Utahns gather for ceremonies to rededicate Hindu temple in South Jordan

South Jordan • Five priests, each with a long yellow cloth wrapped around the waist, began Saturday’s ceremonies at the Sri Ganesha Hindu Temple of Utah the traditional Hindu way, with prayers to Lord Ganesha, the remover of all obstacles.

Ganesha — who is depicted as a human with an elephant head — was just one deity to whom prayers and rituals were performed Saturday, as part of Maha Kumbhabhishekam, a four-day series of ceremonies to rededicate the Hindu temple in South Jordan.

“We have lots of gods, but only one supreme being,” said Dinesh Patel, president of the Sri Ganesha Hindu Temple’s board of directors, and a noted Utah venture capitalist and philanthropist.

One highlight of Saturday’s ceremonies was the Jala Adhivasam, or the consecration of the deities. Devotees lined up to pour sacred water over idols of more than a dozen deities — a lineup that includes Ganesha, Shiva the Destroyer, his companion Parvati, the playful Krishna, the warrior Lord Rama, the monkey god Hanuman, and others.

The numerous deities represent different forms of Ishwara, the supreme being of Hinduism, explained Sneha Kasera, one of the temple’s lifetime trustees.

“Everything around you is God,” Kasera said. “The whole of the universe and beyond is God.”

Because of that, Kasera said, Hindus began to worship rivers, trees, or whatever was around — all as manifestations of the different qualities of Ishwara.

The many deities allow Hindus to form a more personal relationship with Ishwara, Patel said. “If you have a form, you are more connected to something you can feel and touch,” he said.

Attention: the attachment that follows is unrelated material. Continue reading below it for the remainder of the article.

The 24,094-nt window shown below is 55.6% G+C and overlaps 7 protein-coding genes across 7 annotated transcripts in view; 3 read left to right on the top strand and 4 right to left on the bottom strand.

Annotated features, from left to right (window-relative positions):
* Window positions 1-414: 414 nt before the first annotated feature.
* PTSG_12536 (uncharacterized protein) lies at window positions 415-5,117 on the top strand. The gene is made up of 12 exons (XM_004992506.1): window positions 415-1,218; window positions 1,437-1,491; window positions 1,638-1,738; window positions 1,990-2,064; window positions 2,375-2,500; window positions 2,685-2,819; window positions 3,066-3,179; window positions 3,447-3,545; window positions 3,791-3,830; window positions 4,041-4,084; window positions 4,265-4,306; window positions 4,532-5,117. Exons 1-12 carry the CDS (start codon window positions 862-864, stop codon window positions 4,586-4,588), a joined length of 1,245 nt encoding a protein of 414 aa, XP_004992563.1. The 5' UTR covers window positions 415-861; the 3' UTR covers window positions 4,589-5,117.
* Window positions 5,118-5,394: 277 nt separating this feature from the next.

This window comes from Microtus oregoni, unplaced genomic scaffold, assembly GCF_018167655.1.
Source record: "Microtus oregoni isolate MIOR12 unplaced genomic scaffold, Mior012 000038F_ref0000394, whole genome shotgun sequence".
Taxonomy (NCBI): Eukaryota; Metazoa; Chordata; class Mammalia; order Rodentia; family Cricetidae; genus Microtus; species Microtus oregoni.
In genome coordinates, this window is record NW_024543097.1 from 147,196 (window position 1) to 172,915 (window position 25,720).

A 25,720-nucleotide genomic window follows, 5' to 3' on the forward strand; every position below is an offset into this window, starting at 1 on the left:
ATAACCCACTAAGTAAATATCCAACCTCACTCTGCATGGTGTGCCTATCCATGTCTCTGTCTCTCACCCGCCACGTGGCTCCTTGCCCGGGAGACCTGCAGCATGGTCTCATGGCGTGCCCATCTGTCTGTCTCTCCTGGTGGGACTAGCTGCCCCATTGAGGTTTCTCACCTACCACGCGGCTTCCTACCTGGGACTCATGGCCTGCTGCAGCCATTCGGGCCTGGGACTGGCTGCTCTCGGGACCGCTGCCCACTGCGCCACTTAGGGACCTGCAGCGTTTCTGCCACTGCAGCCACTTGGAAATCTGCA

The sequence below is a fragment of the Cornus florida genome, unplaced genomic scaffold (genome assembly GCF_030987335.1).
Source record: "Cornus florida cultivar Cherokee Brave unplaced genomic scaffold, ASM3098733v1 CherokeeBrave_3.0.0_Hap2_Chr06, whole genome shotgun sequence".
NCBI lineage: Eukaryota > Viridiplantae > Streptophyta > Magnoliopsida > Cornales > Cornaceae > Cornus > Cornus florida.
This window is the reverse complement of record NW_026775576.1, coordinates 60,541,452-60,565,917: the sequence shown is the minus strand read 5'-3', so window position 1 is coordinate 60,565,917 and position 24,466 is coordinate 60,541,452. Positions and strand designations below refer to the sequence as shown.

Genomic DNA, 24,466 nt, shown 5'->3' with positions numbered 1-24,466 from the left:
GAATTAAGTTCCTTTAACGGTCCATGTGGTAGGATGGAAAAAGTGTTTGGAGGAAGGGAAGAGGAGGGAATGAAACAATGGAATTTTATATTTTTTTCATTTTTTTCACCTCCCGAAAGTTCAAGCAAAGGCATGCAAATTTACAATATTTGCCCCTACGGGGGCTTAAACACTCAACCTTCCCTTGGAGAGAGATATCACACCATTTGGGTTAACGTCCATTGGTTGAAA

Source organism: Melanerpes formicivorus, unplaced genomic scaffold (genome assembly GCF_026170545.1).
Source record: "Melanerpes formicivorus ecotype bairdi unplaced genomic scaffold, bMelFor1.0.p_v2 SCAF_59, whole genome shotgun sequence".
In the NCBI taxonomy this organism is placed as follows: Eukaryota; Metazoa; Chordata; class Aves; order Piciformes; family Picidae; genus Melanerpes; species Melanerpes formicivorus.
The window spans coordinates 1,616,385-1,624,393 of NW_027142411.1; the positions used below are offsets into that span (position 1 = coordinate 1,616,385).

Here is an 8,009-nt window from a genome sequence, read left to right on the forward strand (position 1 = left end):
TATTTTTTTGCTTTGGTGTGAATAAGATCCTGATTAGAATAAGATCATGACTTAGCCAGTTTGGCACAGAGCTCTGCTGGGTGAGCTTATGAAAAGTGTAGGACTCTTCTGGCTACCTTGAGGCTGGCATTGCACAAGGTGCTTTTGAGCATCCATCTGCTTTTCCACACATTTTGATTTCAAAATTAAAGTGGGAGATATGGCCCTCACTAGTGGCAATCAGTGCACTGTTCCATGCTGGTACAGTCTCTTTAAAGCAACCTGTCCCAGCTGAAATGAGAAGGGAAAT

The idols, made of stone or ceramic or metal, were placed temporarily in plastic storage tubs or kiddie wading pools, to keep the water — and, in a ceremony the day before, milk — from spilling onto the temple’s new floor. The idols will be placed in 18 shrines within the temple, after which only the priests are allowed to touch them.

The deities were invoked in prayer sessions, or pujas, held in the morning and evening sessions on Thursday night, Friday and Saturday. The priests also tended to sacrificial fires, called homam, that burned constantly.

The event was expected to draw 1,000 Hindus and curious neighbors to the temple Saturday. Outside the religious services, vendor booths, food and entertainment were also on hand.

More pujas will be performed Sunday morning, leading to the final event of the rededication ceremony: The Maha Kumbhabhishekam, when sanctified water pots are carried to the top of the temple’s new tower, or gopuram, and poured over the shining spires, or kalashas.

In most Indian villages, Patel said, the gopuram is the tallest building in town, and a gathering place for the community. The gopuram in South Jordan, which is still being finished, is 45 feet tall and is the highest structure in the neighborhood — except for the 219-foot spire of the LDS Church’s Jordan River Temple, about two blocks away.

The rededication of the Sri Ganesha Hindu Temple and the adjoining India Cultural Center is the culmination of a three-year expansion plan. The new temple accommodates some 600 devotees, compared to 250 in the old temple, Patel said — a reflection of the growth of Utah’s Hindu and Indian-American community.

The expansion, at a budget of $2.65 million raised by the community, faced a hard deadline of this summer. The temple opened in 2003 and, according to Hindu doctrine, major changes can only happen every 12 years.

The ceremonies are said to unite the powers of the deities within the temple. Patel noted that the priests perform the pujas in Sanskrit, an ancient language few modern Hindus speak — but, much like modern Catholics listening to a Latin Mass, the feeling is still powerful.

“At some point, you start feeling the vibrations,” Patel said.

Source: sltrib.com